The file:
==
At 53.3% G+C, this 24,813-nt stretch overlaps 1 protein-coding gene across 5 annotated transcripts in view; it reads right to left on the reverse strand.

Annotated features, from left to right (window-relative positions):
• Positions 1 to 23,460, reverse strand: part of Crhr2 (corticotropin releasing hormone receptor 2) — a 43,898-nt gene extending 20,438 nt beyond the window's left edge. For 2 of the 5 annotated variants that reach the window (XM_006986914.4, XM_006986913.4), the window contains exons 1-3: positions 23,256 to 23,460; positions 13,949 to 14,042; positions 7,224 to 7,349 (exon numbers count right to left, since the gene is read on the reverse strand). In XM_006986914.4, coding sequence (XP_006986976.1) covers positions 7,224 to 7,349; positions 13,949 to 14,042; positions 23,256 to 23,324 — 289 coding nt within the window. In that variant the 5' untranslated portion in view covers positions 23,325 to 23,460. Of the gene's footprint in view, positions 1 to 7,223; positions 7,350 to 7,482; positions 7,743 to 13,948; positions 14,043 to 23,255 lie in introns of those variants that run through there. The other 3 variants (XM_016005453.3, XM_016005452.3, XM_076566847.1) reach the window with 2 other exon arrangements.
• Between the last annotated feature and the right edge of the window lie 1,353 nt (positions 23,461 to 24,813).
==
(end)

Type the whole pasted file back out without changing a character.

At 53.3% G+C, this 24,813-nt stretch overlaps 1 protein-coding gene across 5 annotated transcripts in view; it reads right to left on the reverse strand.

Annotated features, from left to right (window-relative positions):
• Positions 1 to 23,460, reverse strand: part of Crhr2 (corticotropin releasing hormone receptor 2) — a 43,898-nt gene extending 20,438 nt beyond the window's left edge. For 2 of the 5 annotated variants that reach the window (XM_006986914.4, XM_006986913.4), the window contains exons 1-3: positions 23,256 to 23,460; positions 13,949 to 14,042; positions 7,224 to 7,349 (exon numbers count right to left, since the gene is read on the reverse strand). In XM_006986914.4, coding sequence (XP_006986976.1) covers positions 7,224 to 7,349; positions 13,949 to 14,042; positions 23,256 to 23,324 — 289 coding nt within the window. In that variant the 5' untranslated portion in view covers positions 23,325 to 23,460. Of the gene's footprint in view, positions 1 to 7,223; positions 7,350 to 7,482; positions 7,743 to 13,948; positions 14,043 to 23,255 lie in introns of those variants that run through there. The other 3 variants (XM_016005453.3, XM_016005452.3, XM_076566847.1) reach the window with 2 other exon arrangements.
• Between the last annotated feature and the right edge of the window lie 1,353 nt (positions 23,461 to 24,813).